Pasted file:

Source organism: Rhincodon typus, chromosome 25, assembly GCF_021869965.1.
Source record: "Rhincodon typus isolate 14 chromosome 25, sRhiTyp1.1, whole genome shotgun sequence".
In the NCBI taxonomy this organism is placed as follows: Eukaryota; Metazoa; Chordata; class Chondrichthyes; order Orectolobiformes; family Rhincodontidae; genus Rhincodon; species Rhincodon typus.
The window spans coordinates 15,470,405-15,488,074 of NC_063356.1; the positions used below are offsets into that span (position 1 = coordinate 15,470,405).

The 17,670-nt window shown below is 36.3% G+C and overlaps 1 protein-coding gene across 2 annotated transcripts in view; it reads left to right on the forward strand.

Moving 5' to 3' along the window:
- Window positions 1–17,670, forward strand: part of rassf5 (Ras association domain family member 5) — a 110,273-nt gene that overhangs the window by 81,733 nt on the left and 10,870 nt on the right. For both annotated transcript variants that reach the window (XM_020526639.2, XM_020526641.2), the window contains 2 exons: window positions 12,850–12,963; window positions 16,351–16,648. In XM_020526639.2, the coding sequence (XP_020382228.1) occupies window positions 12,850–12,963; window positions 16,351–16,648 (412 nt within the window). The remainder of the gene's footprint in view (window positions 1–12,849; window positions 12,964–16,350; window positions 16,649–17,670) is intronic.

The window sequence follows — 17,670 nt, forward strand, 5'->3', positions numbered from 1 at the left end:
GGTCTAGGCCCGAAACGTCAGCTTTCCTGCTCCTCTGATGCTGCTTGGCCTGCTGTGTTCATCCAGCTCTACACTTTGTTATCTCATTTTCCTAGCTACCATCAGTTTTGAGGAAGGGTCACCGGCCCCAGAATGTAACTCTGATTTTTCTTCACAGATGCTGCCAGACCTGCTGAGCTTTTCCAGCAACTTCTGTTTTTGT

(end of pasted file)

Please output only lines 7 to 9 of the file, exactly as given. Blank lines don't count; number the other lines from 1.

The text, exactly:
- Window positions 1–17,670, forward strand: part of rassf5 (Ras association domain family member 5) — a 110,273-nt gene that overhangs the window by 81,733 nt on the left and 10,870 nt on the right. For both annotated transcript variants that reach the window (XM_020526639.2, XM_020526641.2), the window contains 2 exons: window positions 12,850–12,963; window positions 16,351–16,648. In XM_020526639.2, the coding sequence (XP_020382228.1) occupies window positions 12,850–12,963; window positions 16,351–16,648 (412 nt within the window). The remainder of the gene's footprint in view (window positions 1–12,849; window positions 12,964–16,350; window positions 16,649–17,670) is intronic.

The window sequence follows — 17,670 nt, forward strand, 5'->3', positions numbered from 1 at the left end:
GGTCTAGGCCCGAAACGTCAGCTTTCCTGCTCCTCTGATGCTGCTTGGCCTGCTGTGTTCATCCAGCTCTACACTTTGTTATCTCATTTTCCTAGCTACCATCAGTTTTGAGGAAGGGTCACCGGCCCCAGAATGTAACTCTGATTTTTCTTCACAGATGCTGCCAGACCTGCTGAGCTTTTCCAGCAACTTCTGTTTTTGT